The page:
U.S. Senate chamber viewed from public gallery
Senate Democrats are still pushing to pass drug pricing legislation before the chamber begins its summer break on Aug. 8.

Senate Democrats Say They Are on Track to Pass Drug Pricing Bill Before Aug. 8

Senate Democrats said yesterday they would know this week whether an updated Senate drug pricing bill meets the criteria for passage via budget reconciliation, which requires just 50 Democratic votes. The bill remains on track for a floor vote before the Senate’s Aug. 8 recess.

The bill, dubbed the Inflation Reduction Act of 2022, is also expected to include provisions from stalled legislation aimed at making insulin drugs more affordable.

The bill is still being vetted by the Senate parliamentarian to ensure it complies with Senate rules, a source with knowledge of the process told 340B Report. That process “is expected to be completed later this week [but] I don’t have a specific day at this point. Once that is complete, the bill will go to the floor for a vote.”

To pass via reconciliation, a bill must increase or decrease the budget or government spending. The bill’s key provision enables Medicare to negotiate with drug companies on the prices of particularly costly, single-source prescription drugs, starting with 10 drugs starting next year, with the prices taking effect in 2026. The number would increase to 15 in 2028 and 20 in 2029.

The legislation has language pushed for by 340B entity groups to be included in the spending package that would allow 340B providers to get the lower of the 340B price or any negotiated Medicare rate.

Insulin pricing has been another key issue for 340B entities, as insulin and diabetes drug makers were among the first to put conditions on 340B pricing when entities use contract pharmacies.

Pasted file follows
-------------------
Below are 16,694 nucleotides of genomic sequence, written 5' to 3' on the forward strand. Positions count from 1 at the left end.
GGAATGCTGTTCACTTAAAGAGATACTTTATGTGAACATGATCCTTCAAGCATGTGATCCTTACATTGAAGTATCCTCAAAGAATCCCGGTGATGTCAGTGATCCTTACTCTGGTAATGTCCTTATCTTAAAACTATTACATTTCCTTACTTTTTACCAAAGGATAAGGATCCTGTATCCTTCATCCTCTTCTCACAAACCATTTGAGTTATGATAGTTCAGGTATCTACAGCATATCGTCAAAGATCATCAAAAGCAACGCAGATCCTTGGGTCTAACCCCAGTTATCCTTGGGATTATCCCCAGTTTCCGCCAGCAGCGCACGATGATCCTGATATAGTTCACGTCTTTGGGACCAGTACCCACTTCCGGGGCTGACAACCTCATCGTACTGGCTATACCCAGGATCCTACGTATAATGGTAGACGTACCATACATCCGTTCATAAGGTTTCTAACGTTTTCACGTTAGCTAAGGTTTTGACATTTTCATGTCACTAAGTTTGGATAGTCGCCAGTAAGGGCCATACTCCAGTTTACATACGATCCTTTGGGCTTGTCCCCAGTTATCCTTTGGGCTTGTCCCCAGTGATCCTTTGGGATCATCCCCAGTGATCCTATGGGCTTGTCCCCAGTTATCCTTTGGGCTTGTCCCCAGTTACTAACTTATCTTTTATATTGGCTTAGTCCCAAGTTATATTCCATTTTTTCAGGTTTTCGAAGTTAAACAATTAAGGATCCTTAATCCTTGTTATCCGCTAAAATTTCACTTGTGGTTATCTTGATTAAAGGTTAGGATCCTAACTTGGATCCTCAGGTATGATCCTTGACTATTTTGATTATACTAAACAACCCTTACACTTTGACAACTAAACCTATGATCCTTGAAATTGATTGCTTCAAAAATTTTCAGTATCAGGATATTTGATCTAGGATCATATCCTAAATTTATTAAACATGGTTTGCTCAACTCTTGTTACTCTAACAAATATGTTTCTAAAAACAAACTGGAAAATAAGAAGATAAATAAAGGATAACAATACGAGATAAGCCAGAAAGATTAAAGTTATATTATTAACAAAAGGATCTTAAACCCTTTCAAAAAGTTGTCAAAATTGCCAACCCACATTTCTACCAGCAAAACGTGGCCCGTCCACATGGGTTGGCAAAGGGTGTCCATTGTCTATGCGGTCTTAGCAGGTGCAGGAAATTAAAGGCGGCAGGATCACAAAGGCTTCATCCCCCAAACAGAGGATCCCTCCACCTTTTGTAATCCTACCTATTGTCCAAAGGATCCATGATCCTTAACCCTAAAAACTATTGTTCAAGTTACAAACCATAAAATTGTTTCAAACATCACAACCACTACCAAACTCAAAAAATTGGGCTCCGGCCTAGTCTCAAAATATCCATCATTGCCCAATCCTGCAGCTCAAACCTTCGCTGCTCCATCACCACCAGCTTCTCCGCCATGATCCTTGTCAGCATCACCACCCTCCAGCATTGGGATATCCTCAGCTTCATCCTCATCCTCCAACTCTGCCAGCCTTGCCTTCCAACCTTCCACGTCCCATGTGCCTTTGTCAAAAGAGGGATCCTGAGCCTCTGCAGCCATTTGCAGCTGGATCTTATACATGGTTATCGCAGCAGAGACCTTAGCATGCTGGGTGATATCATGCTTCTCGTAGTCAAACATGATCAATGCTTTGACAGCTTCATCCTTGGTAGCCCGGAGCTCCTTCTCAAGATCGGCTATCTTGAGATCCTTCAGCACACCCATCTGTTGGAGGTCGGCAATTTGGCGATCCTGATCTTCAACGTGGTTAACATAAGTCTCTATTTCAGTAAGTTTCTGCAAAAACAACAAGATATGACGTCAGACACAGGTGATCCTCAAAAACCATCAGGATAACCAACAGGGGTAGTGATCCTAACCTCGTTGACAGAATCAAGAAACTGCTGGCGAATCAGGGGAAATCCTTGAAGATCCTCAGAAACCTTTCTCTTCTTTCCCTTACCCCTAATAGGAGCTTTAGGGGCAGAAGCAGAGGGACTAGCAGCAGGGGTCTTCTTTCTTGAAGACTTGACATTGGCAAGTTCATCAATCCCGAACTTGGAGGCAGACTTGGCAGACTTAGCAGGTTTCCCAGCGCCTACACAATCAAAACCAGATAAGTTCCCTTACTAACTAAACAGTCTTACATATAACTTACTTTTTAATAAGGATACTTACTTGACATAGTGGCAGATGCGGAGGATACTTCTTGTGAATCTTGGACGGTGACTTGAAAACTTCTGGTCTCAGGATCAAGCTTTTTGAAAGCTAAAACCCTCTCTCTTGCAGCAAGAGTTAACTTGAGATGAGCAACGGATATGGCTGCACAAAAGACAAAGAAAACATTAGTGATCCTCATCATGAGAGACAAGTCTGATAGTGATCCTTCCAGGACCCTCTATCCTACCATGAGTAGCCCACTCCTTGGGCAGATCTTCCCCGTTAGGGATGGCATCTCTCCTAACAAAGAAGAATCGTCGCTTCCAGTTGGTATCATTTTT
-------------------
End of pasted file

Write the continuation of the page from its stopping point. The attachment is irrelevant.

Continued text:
However, it remained unclear which specific elements of the dead-ended Improving Needed Safeguards for Users of Lifesaving Insulin Now (INSULIN) Act, sponsored by Sens. Jeanne Shaheen (D-N.H.) and Susan Collins (R-Maine), would be folded into the drug pricing legislation. 

“Some [insulin] policies are set to be included,” the source confirmed.

The insulin bill was designed to incentivize insulin makers to reduce their list prices. For example, insurers and pharmacy benefit managers would be prohibited from getting rebates on insulins if manufacturers capped the list price to the 2021 net prices for Medicare Part D or equivalent levels. The bill also included a waiver of any applicable deductible, and limited copays or coinsurance to no more than $35 per month or 25% of the list price.

Sen. Raphael Warnock (D-Ga.), who had sponsored his own legislation to lower the cost of insulin, issued a statement Monday.

“While I’m disappointed that Washington Republicans killed a popular, bipartisan plan that would significantly improve access and affordability for insulin users, I’m pleased that my plan to cap insulin costs at $35 a month is being added to robust legislation that will strengthen health care access and lower rising costs for Georgians.” Warnock’s Affordable Insulin Now Act, had also capped out-of-pocket insulin costs at $35 for private insurance and Medicare plans. 

Sen. Joe Manchin (D-W.Va.), who has often broken with his party over Democrat spending packages, voiced his support for the revised drug pricing bill in a statement issued Monday. 

“Rather than risking more inflation with trillions in new spending, this bill will cut the inflation taxes Americans are paying, lower the cost of health insurance and prescription drugs, and ensure our country invests in the energy security and climate change solutions we need to remain a global superpower through innovation rather than elimination,” he said. According to published reports, Senate Majority Leader Chuck Schumer (D-N.Y.) was able to broker a last-minute deal with Manchin to get the West Virginia senator on board.

The bill’s proponents needed Manchin’s support to gain a simple majority required to pass the bill via reconciliation. The Senate is split 50/50, with Vice President Kamala Harris, as Senate president, able to cast the tie-breaking vote.  

COVID-19 is a key factor in determining the timing of the potential floor vote. Several Senators from both parties have contracted COVID over the past few weeks and Democrats will need to make sure they will have enough of their caucus present to get it through the finish line.